VIIAD Technology Teaches Students to Become Effective Healthcare Consumers
At American University, the health and wellness of the student population is of utmost importance. All full-time degree, resident and international students with F1 and J1 visas are required to have health insurance, which the Washington, D.C., based university offers to cover accidents and sickness that occur both on and off campus. As part of its commitment to providing students with the most affordable, cost-effective benefits plan, along with a broad network of providers, AU recently signed on with GM Southwest, a Frisco, Texas-based provider of school-sponsored student insurance plans.
"The costs under our traditional student health insurance plan were continuing to rise," says Dan Bruey, director of the Student Health Center at AU. "Because our health plan is mandatory for students without coverage of their own, our main goal is to provide the best financial model available for students, with the broadest choice of quality health care providers on a local and national level, as well as superior plan administration and ease of use. In addition," he says, "we were looking to offer the same level of benefits that we had with our previous carrier at a lower or equal cost to students, while providing a broader network of providers."
Students access their health care benefits through AU's on-campus Student Health Center, which provides primary care medical services, health education and wellness programming, including routine exams, allergy injections and immunizations.
"The Student Health Center serves as a staff model HMO, managing health care services like a primary care physician," explains Clint Jackson, national director of sales and marketing for GM Southwest. "If a student requires additional medical care outside of the Student Health Center, they are referred directly to the appropriate outside medical provider or specialist."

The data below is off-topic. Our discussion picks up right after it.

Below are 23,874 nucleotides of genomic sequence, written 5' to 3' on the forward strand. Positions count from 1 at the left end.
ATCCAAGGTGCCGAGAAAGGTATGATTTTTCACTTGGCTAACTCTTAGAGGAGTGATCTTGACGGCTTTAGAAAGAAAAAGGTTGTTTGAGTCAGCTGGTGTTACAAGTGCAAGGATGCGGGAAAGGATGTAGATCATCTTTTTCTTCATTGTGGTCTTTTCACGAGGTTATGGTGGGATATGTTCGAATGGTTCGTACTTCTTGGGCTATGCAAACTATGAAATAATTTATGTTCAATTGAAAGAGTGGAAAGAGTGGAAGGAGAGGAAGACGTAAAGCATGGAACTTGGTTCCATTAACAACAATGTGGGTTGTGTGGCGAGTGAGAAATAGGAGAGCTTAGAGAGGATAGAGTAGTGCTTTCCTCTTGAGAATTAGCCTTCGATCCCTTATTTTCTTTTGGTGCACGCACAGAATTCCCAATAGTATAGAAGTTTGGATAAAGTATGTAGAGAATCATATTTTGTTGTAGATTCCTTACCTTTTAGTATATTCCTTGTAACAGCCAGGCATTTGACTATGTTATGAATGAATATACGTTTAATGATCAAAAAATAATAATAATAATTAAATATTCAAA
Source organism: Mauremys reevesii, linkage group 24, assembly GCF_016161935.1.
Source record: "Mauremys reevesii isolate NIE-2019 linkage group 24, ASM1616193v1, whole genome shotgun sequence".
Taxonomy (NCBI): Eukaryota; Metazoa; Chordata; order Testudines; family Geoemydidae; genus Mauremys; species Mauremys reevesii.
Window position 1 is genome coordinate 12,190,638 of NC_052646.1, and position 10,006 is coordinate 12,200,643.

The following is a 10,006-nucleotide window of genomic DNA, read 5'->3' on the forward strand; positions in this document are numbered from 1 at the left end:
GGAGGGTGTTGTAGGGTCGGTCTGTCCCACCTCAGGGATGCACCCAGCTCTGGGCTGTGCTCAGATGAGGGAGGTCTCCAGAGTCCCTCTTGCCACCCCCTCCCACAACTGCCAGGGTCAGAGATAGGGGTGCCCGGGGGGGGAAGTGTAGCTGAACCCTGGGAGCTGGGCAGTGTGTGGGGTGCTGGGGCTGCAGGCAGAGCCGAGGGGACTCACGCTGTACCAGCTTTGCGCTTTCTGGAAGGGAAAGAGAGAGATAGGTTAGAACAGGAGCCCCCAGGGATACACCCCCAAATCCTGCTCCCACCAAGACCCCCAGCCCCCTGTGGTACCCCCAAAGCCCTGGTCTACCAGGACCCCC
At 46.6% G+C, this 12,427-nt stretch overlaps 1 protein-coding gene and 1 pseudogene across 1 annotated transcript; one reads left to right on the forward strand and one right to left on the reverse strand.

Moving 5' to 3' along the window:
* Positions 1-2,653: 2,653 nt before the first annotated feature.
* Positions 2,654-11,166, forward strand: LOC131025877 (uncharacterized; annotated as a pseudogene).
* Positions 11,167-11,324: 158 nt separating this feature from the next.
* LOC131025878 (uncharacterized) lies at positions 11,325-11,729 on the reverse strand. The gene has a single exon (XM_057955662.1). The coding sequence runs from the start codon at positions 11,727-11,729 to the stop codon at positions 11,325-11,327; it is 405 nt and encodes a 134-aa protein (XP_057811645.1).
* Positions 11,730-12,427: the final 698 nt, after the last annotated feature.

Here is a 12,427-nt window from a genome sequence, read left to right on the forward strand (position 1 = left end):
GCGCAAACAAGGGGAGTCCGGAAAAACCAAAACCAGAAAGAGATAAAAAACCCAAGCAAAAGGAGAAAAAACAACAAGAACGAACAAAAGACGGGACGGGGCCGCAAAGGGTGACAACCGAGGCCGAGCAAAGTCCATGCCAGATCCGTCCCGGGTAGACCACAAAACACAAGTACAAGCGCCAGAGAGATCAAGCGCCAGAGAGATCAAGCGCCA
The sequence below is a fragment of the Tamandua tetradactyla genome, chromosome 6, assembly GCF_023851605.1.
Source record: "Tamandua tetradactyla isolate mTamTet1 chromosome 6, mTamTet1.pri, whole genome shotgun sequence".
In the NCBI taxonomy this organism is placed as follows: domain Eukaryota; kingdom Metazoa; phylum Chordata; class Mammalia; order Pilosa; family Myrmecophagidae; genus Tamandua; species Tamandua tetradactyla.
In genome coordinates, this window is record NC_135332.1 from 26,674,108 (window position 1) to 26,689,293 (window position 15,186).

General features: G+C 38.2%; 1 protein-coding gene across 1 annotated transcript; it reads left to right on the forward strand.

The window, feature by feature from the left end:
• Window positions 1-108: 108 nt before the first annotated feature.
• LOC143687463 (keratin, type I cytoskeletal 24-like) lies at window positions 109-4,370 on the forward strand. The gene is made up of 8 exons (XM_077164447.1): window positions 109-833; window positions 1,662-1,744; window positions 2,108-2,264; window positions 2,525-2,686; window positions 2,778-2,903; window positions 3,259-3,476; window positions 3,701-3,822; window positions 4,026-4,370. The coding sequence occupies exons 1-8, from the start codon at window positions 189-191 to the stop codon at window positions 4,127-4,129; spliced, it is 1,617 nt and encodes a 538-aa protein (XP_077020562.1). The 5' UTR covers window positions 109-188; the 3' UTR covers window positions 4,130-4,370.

GM Southwest works closely with medical technology partner VIIAD Systems LLC of Langhorne, Pa., to direct students to the appropriate, network-based providers. Using VIIAD's technology, students are able to go online to print an automated Health Ticket, which serves as a health care ID card that identifies all of their pertinent benefits information. Similar to an airline eTicket, the Health Ticket contains personalized, member-specific information such as copay instructions, deductibles, provider information, pre-certification requirements, and pharmacy benefit information. In addition, the Health Ticket clearly states whether a chosen provider is in or out of network, so students can obtain the proper authorization prior to visiting a doctor.
"This technology gives patients, payers and providers access to health care information on an on-demand basis," says John Zubak, chairman and CEO of VIIAD, which stands for Virtual Interactive Identification and Direction. "The Health Ticket becomes a virtual insurance card that improves compliance, eliminates fraud and provides administrative savings to providers and physicians, and offers simplicity for patients," he notes.
"The Health Ticket communicates the benefits available prior to point of service every time," says Jackson. "Students are notorious for throwing things away. This technology puts the information they need at their fingertips at a moment's notice. They can print a new Health Ticket each time they need medical services, go online anytime to confirm their benefits and provide physicians with eligibility, billing and pre-certification requirements with the click of a button.
"In addition," says Jackson, "we're able to provide campus medical professionals with the ability to identify any gaps in coverage and manage the continuity of care across all providers. Because benefits tend to be allocated for students--similar to defined benefit plans in the traditional health care arena--we're able to conserve students' benefit dollars and reduce their out-of-pocket expenses."
While AU has only been using the new benefits program since mid-August, Bruey is already reporting positive results. "Students have been very satisfied with the plan, especially with regards to the technology piece and the ability to access their benefits information whenever they need it. Students are now more aware of what providers are in network and who is out of network--which avoids confusion when they need to go to the doctor. In addition," he says, "the Health Ticket provides a snapshot of the student's benefit level, which helps them understand their financial obligations and gives them the confidence to use their medical services to their advantage."
Adds Bruey, "We believe we're teaching our students to become advocates of their own health care and educating them for real world experiences--a task which has been made easier through the use of this new technology and the access to information on which to base their medical decisions."
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November 13, 2008
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